Livestreaming e-commerce took off like crazy in China in 2020, partly because of the coronavirus pandemic. Marketing guru Ashley Dudarenok opens the discussion on where this trend is leading to at Technode. “Various livestreaming platforms are maturing, becoming more mainstream and the epidemic has led to the growth of online work, entertainment, and consumption,” she writes.
At the China Speakers Bureau, we keep a close eye on event organizers and how they prepare for the coming year, in the post-coronavirus period. We see two broad movements: definitely, a part of the gatherings is turning to virtual events, like for example the Felixstowe Book Festival.
More troublesome is the black swan scenario taken this week by Stage Entertainment, organizers in Europe of larger musicals like Tina, Anastasia, and Lazarus to delay their productions till March 2021. For most annual events, like the Olympic Games, a one-year delay might sound obvious, but stalling ongoing shows and events sounds more troublesome.
Marketing veteran Ashley Dudarenok explains how she joined the social media bandwagon in China post-2009 for her marketing ventures, interviewed by 852 Reboot HK. With remarks on the future of Hong Kong and the fallout of the coronavirus. And why companies need at least seven business models to survive 2020.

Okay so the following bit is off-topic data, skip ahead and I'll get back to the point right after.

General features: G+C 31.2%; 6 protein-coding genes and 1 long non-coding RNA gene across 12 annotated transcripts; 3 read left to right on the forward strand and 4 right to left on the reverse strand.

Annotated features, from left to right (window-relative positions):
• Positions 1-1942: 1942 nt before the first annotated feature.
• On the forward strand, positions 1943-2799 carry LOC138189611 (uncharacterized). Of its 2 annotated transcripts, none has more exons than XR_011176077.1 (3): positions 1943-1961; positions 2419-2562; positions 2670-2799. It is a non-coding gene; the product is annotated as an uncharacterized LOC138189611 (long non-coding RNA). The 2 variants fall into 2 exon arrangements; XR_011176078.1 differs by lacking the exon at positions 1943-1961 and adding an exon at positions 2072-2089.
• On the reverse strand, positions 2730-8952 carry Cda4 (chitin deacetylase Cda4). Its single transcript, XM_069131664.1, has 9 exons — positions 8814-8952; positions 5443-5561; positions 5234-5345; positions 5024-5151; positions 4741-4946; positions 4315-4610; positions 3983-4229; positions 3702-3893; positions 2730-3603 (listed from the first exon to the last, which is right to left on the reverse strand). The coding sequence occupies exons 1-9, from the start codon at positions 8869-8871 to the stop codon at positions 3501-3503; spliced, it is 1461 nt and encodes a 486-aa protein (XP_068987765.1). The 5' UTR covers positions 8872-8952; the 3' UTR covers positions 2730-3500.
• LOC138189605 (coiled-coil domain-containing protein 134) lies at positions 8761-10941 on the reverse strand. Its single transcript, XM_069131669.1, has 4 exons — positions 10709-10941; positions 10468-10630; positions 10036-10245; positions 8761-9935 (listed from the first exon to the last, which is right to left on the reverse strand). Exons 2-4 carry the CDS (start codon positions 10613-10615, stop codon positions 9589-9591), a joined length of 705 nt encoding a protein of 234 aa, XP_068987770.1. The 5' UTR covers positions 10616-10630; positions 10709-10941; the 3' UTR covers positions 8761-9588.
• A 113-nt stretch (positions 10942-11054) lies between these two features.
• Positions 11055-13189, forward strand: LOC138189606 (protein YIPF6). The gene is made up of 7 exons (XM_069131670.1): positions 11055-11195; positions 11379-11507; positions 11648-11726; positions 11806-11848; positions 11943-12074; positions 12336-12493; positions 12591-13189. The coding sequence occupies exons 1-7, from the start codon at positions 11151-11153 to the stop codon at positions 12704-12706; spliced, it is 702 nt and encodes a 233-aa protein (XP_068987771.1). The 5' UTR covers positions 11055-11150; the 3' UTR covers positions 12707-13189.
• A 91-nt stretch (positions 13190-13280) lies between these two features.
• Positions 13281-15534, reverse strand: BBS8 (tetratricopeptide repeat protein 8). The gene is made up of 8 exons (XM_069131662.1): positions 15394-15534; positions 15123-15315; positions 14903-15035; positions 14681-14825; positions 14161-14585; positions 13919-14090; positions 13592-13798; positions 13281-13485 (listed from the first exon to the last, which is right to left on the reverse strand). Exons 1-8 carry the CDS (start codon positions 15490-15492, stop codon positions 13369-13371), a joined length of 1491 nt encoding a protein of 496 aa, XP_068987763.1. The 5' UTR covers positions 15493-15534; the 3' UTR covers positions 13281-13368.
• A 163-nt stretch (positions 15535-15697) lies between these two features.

Marketing veteran Ashley Dudarenok sees great opportunities past-corona crisis as foreign brands desperately look for new China strategies. She discusses with political economist Shirley Ze Yu and Martina Fucks, and is a bit gloomy about Hong Kong for the next six months, but optimistic about China.
An even faster shift to online, domestic tourism and health care related activities. Business analyst Shaun Rein sums up how China is changing faster after the corona crisis is over, in an interview with Ashley Dudarenok. Are international brands even more leverage to domestic brands, both wonder.
Becoming a successful marketeer can be learned, says China-veteran Ashley Dudarenok at Hive Life. She gives six tips to move forward in selling into China. For example: get a mentor. “You can do it all – but it’s going to take you twenty years. Do you want to do it the hard way? Or do you want to pay somebody some money to show you how to do it in probably in just two to three years? “